About the Program
Medical Technology/Medical Laboratory Science is a challenging and rewarding healthcare profession. Technologists work in a variety of clinical settings as laboratory scientists, specialists, educators, managers, and researchers. An essential member of the healthcare team, the Medical Technologist/Medical Laboratory Scientist provides vital information about the status and function of the body and its systems.
The data, obtained by precision instruments and electronic equipment, is utilized in the diagnosis, treatment, and prevention of disease. The major responsibilities of a Medical Technologist/Medical Laboratory Scientist include sample analyses and the interpretation, evaluation, and validation of data obtained in the following clinical laboratory disciplines:
- Chemistry - quantitative and qualitative analysis of chemical constituents of body fluids
- Hematology - analysis of blood cells and plasma proteins for abnormalities associated with disease
- Immunohematology - analysis of antigens and antibodies associated with the transfusion of blood components
- Immunology/Serology - analysis of the body's immune response in relation to the diagnosis of infectious and non-infectious diseases
- Microbiology - identification and evaluation of bacteria, viruses, fungi, and parasites associated with infectious diseases
- Urinalysis - physical, chemical, and microscopic examination of the urine.
Molecular Pathology/Diagnostics is an emerging laboratory discipline in which the application of sophisticated methodologies and techniques leads to data used in the diagnosis, treatment, and prognosis of genetic disorders, malignancies, and infectious diseases.
Associated responsibilities include:
- Instrument selection, operation, maintenance and troubleshooting.
- Utilization of a computerized information system for data input, retrieval and analysis
- Quality control, quality assurance and performance improvement
- Inventory control
- Supervision of supportive personnel
- Education of students and other health care personnel
- Clinical research
The Medical Technology/Medical Laboratory Science Program at Old Dominion University, the oldest health science program at the university, originated from two hospital-based programs that were started in the late 1920s and early 1930s at DePaul Hospital and Norfolk General Hospital. The program is fully accredited by the National Accrediting Agency for Clinical Laboratory Sciences (NAACLS).
5600 N. River Rd.
Rosemont, IL 60018-5119
Ph # (773)-714-8880
In 1972 Old Dominion University's Medical Technology/Medical Laboratory Science Program was the first in Virginia to institute the innovative two-plus-two curriculum. Leading to the B.S. in Medical Technology degree, this curriculum provides the fundamentals of a liberal education in the first years and professional studies in Medical Technology/Medical Laboratory Science in the junior and senior years. In the junior and senior years, pre-clinical laboratory training and didactic instruction at the university are integrated with clinical experience at several area hospitals and clinics.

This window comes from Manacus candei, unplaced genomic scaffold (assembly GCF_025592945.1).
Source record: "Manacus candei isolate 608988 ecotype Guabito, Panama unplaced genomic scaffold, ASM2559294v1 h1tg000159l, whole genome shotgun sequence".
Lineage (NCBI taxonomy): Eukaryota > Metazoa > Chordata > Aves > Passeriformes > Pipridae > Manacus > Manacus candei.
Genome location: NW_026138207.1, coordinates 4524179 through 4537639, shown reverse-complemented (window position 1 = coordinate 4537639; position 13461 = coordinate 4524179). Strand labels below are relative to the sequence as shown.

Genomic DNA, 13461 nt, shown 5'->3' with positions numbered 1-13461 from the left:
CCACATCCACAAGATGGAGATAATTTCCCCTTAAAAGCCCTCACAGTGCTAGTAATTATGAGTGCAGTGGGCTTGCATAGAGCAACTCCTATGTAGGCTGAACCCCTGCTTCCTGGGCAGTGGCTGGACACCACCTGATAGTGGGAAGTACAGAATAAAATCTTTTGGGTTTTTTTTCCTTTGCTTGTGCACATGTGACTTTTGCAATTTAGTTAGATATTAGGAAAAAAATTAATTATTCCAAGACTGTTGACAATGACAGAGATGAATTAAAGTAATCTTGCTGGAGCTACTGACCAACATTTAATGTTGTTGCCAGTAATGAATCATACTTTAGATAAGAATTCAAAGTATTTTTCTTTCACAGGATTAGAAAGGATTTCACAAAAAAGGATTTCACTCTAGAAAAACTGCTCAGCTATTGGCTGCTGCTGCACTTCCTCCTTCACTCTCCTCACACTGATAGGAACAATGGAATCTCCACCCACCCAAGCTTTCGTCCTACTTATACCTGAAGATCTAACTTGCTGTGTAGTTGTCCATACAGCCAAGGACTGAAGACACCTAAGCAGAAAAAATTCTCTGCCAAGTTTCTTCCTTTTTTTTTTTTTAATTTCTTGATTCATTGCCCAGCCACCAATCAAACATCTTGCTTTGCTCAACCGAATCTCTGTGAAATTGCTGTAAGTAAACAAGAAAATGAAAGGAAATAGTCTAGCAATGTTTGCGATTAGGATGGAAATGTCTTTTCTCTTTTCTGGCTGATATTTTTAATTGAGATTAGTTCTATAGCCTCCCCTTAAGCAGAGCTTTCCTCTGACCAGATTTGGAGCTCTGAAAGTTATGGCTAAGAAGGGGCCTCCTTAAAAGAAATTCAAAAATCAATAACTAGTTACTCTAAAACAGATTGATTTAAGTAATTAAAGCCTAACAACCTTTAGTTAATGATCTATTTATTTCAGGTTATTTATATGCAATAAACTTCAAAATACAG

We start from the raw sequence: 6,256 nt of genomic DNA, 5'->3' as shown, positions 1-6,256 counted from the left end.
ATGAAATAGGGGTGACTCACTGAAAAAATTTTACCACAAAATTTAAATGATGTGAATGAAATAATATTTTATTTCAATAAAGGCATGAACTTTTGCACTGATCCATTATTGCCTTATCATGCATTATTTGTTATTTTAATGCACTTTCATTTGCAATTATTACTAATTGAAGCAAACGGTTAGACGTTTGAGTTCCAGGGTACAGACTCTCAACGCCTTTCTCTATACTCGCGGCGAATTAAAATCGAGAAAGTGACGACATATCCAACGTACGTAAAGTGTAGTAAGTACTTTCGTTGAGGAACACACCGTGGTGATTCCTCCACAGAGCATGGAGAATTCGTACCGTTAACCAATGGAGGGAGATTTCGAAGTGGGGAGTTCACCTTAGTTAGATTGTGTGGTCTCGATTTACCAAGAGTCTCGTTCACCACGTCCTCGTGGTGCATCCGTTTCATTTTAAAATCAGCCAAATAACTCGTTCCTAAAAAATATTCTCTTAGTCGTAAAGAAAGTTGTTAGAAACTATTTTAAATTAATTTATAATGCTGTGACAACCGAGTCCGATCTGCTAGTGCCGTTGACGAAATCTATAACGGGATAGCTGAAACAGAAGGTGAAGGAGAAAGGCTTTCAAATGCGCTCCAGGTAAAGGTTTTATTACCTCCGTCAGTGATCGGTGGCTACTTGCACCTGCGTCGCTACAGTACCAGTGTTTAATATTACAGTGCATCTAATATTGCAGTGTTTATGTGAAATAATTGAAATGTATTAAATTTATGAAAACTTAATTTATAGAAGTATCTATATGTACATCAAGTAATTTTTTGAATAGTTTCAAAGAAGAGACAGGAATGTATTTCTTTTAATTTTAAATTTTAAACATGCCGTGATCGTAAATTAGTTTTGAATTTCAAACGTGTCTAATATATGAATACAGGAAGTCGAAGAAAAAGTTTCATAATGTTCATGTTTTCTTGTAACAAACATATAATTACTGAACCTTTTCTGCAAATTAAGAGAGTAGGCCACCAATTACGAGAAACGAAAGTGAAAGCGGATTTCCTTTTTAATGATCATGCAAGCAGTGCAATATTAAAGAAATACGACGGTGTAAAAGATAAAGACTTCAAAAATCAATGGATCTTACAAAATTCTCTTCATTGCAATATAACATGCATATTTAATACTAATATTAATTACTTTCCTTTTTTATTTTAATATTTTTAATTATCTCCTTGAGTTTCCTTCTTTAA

When the B.S. in Medical Technology (BSMT) degree requirements are successfully completed, the graduate is eligible for examination and certification through the Board of Certification of the American Society for Clinical Pathologists (ASCP).
MLT to MT Articulation:
Articulation into the BSMT Program is available to individuals who are graduates of a formal laboratory training program. Students with previous laboratory training may complete the degree by completing courses in the traditional BSMT Program or the BSMT Weekend Program. Advanced placement will be based on educational background and work experience.
The BSMT Weekend Program is available for laboratory practitioners who are former associate degree, hospital or military program trainees and who are currently employed in a full service clinical laboratory. The program builds on previously acquired strengths and accomplishments, allowing students to acquire advanced technical, managerial, and problem-solving skills. The weekend curriculum is designed to meet the needs of local and distant practitioners who seek a baccalaureate degree. Program and university required courses are available on weekends and through Teletechnet.
A minor in Medical Technology/Medical Laboratory Science requires a minimum of twelve (12) credit hours of MEDT courses. Students may choose courses from a specific discipline or from several disciplines. Selection of a minor program of study is done in consultation with a Program Faculty Advisor.
Minor Programs of Study: